A possible chapter one? **draft**

It’s a picturesque nice fall day in October. Rich yellows and reds are reflecting off the Ohio River creating a sunset glare that makes it hard to see out my car windows. My name is John. I am a father, a son and a rail-yard ghost. I am starting a new career at a riverboat casino. The place called simply the boat by the locals, is a massive riverboat that does not go anywhere. Seriously, I have been hired to be a deckhand on a boat that has only one function. To render. Render what is Caesar’s has been going through my head as I walk the long hallways that lead from the hotel parking area to the almost a half mile away casino area. Ceasers was the previous name of this place. Now it is called the Horseshoe.

Last summer I decided to get a job on a steamboat as a deckhand. That almost killed me. Sixteen years before jumping ship, I was a locomotive engineer. I sat on my butt and pulled a throttle, then after a few years on the job, I was replaced by a computer. After years of manually running trains it slowly became my job to blow the horn and babysit a computer while it did what I had so painstakingly learned how to do. Demoralizing to say the least. And I could go on and on, telling railroad stories. Killing people with trains, hitting cows and dogs. Long nights, cold steel rails. All that stuff of lonesome blues Americana.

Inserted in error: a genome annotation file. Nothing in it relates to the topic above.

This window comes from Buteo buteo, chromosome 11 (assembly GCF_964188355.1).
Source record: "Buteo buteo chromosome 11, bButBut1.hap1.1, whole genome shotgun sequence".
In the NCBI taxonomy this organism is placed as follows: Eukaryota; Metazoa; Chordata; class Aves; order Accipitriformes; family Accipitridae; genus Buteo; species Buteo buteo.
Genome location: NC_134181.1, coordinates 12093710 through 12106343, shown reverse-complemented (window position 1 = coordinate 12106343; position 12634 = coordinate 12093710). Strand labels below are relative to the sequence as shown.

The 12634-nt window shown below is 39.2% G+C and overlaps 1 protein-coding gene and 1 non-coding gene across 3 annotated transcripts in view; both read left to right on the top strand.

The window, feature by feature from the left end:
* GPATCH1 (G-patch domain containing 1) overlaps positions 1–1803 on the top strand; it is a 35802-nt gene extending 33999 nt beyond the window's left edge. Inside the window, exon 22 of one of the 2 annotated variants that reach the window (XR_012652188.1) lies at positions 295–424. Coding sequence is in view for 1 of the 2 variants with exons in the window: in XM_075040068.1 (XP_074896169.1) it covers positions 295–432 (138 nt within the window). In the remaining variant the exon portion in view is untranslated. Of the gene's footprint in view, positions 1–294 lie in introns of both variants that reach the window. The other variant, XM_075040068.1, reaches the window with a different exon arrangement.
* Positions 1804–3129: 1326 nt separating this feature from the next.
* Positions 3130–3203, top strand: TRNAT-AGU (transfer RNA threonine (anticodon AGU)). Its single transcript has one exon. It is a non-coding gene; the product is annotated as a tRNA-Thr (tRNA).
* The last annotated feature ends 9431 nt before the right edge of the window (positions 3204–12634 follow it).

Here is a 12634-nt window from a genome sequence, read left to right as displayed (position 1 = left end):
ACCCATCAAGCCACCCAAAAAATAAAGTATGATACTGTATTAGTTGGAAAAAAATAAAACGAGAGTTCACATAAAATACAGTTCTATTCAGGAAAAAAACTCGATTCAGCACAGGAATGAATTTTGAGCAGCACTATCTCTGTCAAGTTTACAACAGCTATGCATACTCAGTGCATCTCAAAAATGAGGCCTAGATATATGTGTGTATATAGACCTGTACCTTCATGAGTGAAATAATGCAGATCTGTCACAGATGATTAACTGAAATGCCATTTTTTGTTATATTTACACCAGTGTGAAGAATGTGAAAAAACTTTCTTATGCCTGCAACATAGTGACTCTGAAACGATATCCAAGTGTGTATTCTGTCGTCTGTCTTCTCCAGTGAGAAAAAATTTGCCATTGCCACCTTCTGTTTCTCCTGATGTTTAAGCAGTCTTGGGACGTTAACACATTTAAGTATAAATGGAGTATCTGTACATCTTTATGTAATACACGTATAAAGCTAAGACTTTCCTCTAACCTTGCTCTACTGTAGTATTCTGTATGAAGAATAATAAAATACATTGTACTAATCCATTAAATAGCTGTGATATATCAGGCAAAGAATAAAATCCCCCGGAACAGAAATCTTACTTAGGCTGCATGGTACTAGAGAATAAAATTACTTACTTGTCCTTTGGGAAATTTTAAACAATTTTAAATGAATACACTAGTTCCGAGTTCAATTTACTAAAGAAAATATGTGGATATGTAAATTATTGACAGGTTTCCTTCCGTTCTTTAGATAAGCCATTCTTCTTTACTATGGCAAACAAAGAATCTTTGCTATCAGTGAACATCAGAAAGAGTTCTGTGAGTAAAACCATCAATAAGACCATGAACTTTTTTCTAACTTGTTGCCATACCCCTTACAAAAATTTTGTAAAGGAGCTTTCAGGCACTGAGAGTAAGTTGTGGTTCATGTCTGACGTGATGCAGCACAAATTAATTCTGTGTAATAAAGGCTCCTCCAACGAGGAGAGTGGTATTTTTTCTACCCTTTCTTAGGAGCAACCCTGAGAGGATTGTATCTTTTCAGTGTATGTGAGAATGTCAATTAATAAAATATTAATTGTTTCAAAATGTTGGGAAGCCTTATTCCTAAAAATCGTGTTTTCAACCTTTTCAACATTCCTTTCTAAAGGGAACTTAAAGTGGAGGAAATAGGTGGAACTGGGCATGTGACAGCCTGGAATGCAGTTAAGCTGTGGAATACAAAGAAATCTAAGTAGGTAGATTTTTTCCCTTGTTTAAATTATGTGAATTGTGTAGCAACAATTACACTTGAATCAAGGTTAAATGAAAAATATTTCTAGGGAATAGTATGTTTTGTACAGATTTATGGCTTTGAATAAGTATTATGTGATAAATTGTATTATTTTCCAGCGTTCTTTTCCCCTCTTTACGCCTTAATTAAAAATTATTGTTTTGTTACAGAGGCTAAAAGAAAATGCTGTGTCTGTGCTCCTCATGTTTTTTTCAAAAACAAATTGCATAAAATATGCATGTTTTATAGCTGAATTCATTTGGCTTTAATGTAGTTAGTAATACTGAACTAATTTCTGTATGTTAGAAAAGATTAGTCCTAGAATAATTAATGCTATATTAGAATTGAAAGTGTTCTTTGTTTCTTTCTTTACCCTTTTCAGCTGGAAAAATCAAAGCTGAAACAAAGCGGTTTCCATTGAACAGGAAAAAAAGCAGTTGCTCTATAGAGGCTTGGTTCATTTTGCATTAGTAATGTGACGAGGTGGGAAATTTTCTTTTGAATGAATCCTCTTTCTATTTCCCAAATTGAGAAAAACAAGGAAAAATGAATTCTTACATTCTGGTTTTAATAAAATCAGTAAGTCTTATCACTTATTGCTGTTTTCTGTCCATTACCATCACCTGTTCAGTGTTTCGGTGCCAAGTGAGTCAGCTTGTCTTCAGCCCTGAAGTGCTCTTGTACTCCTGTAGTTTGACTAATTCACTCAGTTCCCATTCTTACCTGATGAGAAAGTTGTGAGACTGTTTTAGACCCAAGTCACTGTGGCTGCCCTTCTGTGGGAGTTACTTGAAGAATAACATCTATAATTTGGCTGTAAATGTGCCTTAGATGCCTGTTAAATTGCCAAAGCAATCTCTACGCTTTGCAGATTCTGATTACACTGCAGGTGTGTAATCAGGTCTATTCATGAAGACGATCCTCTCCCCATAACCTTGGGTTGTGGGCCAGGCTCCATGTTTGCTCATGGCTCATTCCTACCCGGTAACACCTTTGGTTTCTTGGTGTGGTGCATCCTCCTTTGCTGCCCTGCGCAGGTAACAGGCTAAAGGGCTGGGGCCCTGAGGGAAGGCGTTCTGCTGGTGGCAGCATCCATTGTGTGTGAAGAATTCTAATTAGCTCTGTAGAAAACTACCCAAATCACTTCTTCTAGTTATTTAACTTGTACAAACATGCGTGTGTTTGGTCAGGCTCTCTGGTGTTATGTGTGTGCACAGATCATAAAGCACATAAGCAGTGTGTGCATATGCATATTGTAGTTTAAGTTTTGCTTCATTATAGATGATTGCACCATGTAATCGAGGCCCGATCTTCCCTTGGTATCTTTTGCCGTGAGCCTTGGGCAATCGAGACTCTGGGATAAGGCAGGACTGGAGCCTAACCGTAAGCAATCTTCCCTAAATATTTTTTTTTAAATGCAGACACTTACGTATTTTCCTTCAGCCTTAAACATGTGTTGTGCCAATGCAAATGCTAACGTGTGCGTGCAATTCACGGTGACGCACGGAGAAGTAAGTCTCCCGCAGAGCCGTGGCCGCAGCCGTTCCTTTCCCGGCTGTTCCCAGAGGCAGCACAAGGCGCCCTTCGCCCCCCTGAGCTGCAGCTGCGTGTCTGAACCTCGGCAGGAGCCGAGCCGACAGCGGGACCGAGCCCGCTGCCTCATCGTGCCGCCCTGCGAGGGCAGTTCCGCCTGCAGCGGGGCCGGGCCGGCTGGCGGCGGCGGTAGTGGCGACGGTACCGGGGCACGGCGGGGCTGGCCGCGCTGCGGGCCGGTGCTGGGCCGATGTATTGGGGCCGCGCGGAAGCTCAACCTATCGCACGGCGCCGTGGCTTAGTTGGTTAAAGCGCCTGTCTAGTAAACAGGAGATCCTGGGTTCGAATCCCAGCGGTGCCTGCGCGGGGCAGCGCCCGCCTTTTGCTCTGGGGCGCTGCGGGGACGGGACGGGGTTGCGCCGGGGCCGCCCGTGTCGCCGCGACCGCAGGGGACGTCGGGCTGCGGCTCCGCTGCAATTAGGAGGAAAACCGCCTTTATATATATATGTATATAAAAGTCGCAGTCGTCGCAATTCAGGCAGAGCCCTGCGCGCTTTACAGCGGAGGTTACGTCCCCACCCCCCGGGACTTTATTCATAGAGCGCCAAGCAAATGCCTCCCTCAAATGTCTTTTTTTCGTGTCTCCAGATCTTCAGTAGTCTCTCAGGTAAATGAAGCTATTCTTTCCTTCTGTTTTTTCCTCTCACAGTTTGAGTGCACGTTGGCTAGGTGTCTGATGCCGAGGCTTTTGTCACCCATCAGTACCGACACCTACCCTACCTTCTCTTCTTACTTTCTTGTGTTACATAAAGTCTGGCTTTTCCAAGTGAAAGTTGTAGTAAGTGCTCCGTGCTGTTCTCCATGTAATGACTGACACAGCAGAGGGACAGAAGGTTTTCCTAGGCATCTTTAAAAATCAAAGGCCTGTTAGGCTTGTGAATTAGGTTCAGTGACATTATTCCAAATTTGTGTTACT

Many times this week as I walked from the training room to the bathroom, I caught myself speaking in a low tone asking, “what the hell have I got myself into?” Just today while washing my hands, I looked into the mirror and said, “Oh God, I look like my mother!”

Last night was my first shift at the boat. As I walked into the deckhand locker room, coffee was brewing. The locker room reminded me of the many 1950’s style railroad shanties that i had reported to work when I worked them cold steel rails. Old men, lockers, union stickers and newspapers. The size of this vessel is insane. The hardest part of last night was remembering where you were in belly of the whale.